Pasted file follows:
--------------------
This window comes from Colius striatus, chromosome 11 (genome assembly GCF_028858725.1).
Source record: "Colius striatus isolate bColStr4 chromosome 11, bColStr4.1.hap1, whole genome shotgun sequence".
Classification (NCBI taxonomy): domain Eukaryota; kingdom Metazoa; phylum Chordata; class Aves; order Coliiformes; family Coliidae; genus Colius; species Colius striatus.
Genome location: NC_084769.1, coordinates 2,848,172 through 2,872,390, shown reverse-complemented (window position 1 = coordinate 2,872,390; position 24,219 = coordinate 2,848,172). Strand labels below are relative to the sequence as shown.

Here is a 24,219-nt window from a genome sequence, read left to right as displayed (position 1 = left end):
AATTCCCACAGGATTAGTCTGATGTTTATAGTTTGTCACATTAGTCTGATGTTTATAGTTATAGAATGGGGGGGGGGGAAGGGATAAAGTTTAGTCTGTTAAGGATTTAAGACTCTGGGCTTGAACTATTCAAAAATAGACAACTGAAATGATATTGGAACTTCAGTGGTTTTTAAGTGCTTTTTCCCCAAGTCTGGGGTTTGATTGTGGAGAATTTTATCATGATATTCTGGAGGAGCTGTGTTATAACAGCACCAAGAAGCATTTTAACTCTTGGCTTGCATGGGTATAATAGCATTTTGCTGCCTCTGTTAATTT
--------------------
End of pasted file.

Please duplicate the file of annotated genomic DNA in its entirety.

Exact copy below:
This window comes from Colius striatus, chromosome 11 (genome assembly GCF_028858725.1).
Source record: "Colius striatus isolate bColStr4 chromosome 11, bColStr4.1.hap1, whole genome shotgun sequence".
Classification (NCBI taxonomy): domain Eukaryota; kingdom Metazoa; phylum Chordata; class Aves; order Coliiformes; family Coliidae; genus Colius; species Colius striatus.
Genome location: NC_084769.1, coordinates 2,848,172 through 2,872,390, shown reverse-complemented (window position 1 = coordinate 2,872,390; position 24,219 = coordinate 2,848,172). Strand labels below are relative to the sequence as shown.

Here is a 24,219-nt window from a genome sequence, read left to right as displayed (position 1 = left end):
AATTCCCACAGGATTAGTCTGATGTTTATAGTTTGTCACATTAGTCTGATGTTTATAGTTATAGAATGGGGGGGGGGGAAGGGATAAAGTTTAGTCTGTTAAGGATTTAAGACTCTGGGCTTGAACTATTCAAAAATAGACAACTGAAATGATATTGGAACTTCAGTGGTTTTTAAGTGCTTTTTCCCCAAGTCTGGGGTTTGATTGTGGAGAATTTTATCATGATATTCTGGAGGAGCTGTGTTATAACAGCACCAAGAAGCATTTTAACTCTTGGCTTGCATGGGTATAATAGCATTTTGCTGCCTCTGTTAATTT